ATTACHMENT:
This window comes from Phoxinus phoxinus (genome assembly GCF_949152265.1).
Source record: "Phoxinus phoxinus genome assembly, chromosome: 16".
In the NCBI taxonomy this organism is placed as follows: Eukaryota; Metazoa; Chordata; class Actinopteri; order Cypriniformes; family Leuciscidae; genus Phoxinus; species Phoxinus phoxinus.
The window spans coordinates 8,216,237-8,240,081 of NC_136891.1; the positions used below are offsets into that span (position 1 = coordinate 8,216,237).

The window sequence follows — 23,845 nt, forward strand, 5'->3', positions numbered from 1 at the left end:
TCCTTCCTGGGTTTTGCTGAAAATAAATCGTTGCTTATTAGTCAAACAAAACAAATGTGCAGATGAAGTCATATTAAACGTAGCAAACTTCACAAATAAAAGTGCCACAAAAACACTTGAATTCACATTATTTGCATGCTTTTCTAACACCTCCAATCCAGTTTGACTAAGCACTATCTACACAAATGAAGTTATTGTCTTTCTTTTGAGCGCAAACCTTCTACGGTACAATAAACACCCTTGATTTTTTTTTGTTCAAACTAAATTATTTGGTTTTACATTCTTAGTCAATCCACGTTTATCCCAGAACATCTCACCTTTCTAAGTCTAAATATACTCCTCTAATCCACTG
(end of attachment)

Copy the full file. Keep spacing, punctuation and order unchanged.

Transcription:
This window comes from Phoxinus phoxinus (genome assembly GCF_949152265.1).
Source record: "Phoxinus phoxinus genome assembly, chromosome: 16".
In the NCBI taxonomy this organism is placed as follows: Eukaryota; Metazoa; Chordata; class Actinopteri; order Cypriniformes; family Leuciscidae; genus Phoxinus; species Phoxinus phoxinus.
The window spans coordinates 8,216,237-8,240,081 of NC_136891.1; the positions used below are offsets into that span (position 1 = coordinate 8,216,237).

The window sequence follows — 23,845 nt, forward strand, 5'->3', positions numbered from 1 at the left end:
TCCTTCCTGGGTTTTGCTGAAAATAAATCGTTGCTTATTAGTCAAACAAAACAAATGTGCAGATGAAGTCATATTAAACGTAGCAAACTTCACAAATAAAAGTGCCACAAAAACACTTGAATTCACATTATTTGCATGCTTTTCTAACACCTCCAATCCAGTTTGACTAAGCACTATCTACACAAATGAAGTTATTGTCTTTCTTTTGAGCGCAAACCTTCTACGGTACAATAAACACCCTTGATTTTTTTTTGTTCAAACTAAATTATTTGGTTTTACATTCTTAGTCAATCCACGTTTATCCCAGAACATCTCACCTTTCTAAGTCTAAATATACTCCTCTAATCCACTG